Hidden Wisdom from the TV Show Chopped
Life lessons can be found in the most unexpected places sometimes. This particular one comes from a cooking show on The Food Network called Chopped where, in each episode, four chefs compete with one another to impress a panel of judges. At the start of each of the three timed rounds that will ultimately determine a winner (appetizer, entrée, dessert), the chefs are given a basket containing four “mystery ingredients”. Once the clock starts, the chefs open their baskets to see, for the first time, which—usually quite peculiar—ingredients they must somehow include in their dishes. Thus the culinary improvisation begins, as time steadily dwindles.
To provide an idea of just how challenging these mystery ingredients can be, here are a few of examples of actual combinations that have been used on the show:
- ground beef, cannellini beans, tahini paste, and grape jelly
- knockwurst, pretzels, ramps, and mangosteen
- Asian pears, croissants, haricots verts, and rattlesnake meat
- quahog clams, fuyu persimmons, Italian bitters, and nopales
Yikes! Many times even the competing cooks are unfamiliar with one or more of the mystery basket ingredients. Regardless, the challenge remains: use your skills as a chef and as many additional ingredients from the Chopped pantry as desired to create the most delicious dish possible in the time allotted. “Your time starts now.”
In counseling, I’ve grown fond of using this show as a metaphor for what happens whenever we interact with another person. In your daily life, you’re like a chef on Chopped and everyone you encounter presents you with a basket of mystery ingredients. You never know exactly what you are going to confront when the basket opens. Maybe you’ll find ingredients you know very well and enjoy cooking with—such as smiles, kindness, friendliness, calm—or maybe you’ll find something you’ve never seen before or would rather not face—such as scowls, temper, accusations of wrongdoing, irritability, or impatience. Once the mystery basket that is another person opens up, your challenge remains the same: use your skills and any ingredient from your pantry to create the most successful interaction possible.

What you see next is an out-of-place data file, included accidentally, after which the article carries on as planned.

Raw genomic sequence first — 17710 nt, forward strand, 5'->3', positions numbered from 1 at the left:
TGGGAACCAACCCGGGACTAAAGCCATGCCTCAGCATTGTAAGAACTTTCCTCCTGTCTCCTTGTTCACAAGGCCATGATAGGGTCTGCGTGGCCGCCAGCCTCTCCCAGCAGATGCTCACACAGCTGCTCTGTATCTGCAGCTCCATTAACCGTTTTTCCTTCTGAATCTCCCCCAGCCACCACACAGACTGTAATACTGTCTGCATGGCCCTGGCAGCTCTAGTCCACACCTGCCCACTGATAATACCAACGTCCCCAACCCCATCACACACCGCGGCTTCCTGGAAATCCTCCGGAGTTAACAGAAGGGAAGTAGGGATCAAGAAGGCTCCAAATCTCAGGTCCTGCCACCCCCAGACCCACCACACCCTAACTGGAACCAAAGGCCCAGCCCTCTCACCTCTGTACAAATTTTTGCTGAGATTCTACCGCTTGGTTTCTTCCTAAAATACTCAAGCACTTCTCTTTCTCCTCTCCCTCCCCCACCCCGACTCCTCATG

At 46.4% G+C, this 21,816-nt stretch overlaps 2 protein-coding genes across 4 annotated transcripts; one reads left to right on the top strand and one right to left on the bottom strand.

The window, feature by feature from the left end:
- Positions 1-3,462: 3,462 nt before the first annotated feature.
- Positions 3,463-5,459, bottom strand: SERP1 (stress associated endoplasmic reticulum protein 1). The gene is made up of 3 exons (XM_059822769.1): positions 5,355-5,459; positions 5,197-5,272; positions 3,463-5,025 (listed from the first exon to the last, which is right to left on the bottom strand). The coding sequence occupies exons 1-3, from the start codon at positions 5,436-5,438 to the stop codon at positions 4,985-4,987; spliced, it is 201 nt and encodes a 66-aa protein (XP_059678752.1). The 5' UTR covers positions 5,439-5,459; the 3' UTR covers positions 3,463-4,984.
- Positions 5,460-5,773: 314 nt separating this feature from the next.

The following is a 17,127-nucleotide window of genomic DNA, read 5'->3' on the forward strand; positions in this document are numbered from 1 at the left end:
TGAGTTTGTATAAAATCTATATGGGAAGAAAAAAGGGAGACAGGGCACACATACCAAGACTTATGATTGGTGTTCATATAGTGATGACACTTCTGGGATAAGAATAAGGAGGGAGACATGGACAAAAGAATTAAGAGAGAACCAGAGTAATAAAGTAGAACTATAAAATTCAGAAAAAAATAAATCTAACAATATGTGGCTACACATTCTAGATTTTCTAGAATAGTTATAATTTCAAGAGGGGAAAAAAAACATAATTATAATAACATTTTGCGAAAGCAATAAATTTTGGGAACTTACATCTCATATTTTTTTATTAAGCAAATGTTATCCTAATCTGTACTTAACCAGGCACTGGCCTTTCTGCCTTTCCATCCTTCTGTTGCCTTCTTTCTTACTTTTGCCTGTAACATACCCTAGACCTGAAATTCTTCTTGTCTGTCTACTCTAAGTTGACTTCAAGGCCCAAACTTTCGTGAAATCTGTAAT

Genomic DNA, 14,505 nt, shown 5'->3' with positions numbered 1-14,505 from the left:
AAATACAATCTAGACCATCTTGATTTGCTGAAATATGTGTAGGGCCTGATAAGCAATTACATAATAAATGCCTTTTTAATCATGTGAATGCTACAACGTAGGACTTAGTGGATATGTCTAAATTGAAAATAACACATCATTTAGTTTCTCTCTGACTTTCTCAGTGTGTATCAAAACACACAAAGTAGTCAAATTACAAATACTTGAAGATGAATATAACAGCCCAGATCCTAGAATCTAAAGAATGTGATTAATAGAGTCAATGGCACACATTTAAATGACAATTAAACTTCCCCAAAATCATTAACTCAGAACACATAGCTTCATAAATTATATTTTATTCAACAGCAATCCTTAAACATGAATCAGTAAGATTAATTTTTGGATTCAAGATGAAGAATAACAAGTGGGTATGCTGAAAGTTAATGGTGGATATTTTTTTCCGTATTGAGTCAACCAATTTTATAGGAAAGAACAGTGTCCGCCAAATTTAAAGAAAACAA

Any chef on Chopped that were to waste time complaining about not knowing what a mangosteen is or balking at never having cooked with nopales before would be certain to fail. A skilled chef would simply taste the ingredient, discover its flavor and texture, and do the best job possible–guided by past experiences with similar ingredients–to effectively incorporate it. Whenever a dish turns out poorly, it’s never the ingredients’ fault. This is easy enough to understand when it comes to cooking, but it’s a healthy and empowering way to view our relationships as well.
Every encounter in life is an opportunity to see ourselves as a chef. We can take full responsibility to create the very best interactions possible by being willing to work with whatever ingredients we’re given from one moment to the next, and from one person to the next, without judgment, complaint, or protest. If someone is confrontational towards us, okay, we turn this into something delicious. If someone is sad or confused, defensive or nervous, anything at all, then so be it; we let these be our mystery basket ingredients. With skillfulness, we can use these components and transform them into the deeply satisfying meal we desire.
Just as chefs can improve their cooking skills, we can always become more skillful at how we interact with others. Knowing this, the next time an interaction doesn’t go the way you hoped, resist the temptation to blame your ingredients (the other person), no matter how weird or off-putting these might have been. Take ownership of your dish, as they say in the cooking world. Know that you prepared the best dish you were capable of given your current skills as a chef. Give yourself permission for this, as well as giving yourself permission to master new techniques and abilities. Build your repertoire, your pantry. Consider what you might say or do differently under similar circumstances in the future. In this way, if you truly focus on yourself and yourself only, your abilities as a chef (of interpersonal communication) will grow. Then, the next time you’re asked to make a meal out of quahong clams and Italian bitters, for instance, you’ll be better equipped to do so.
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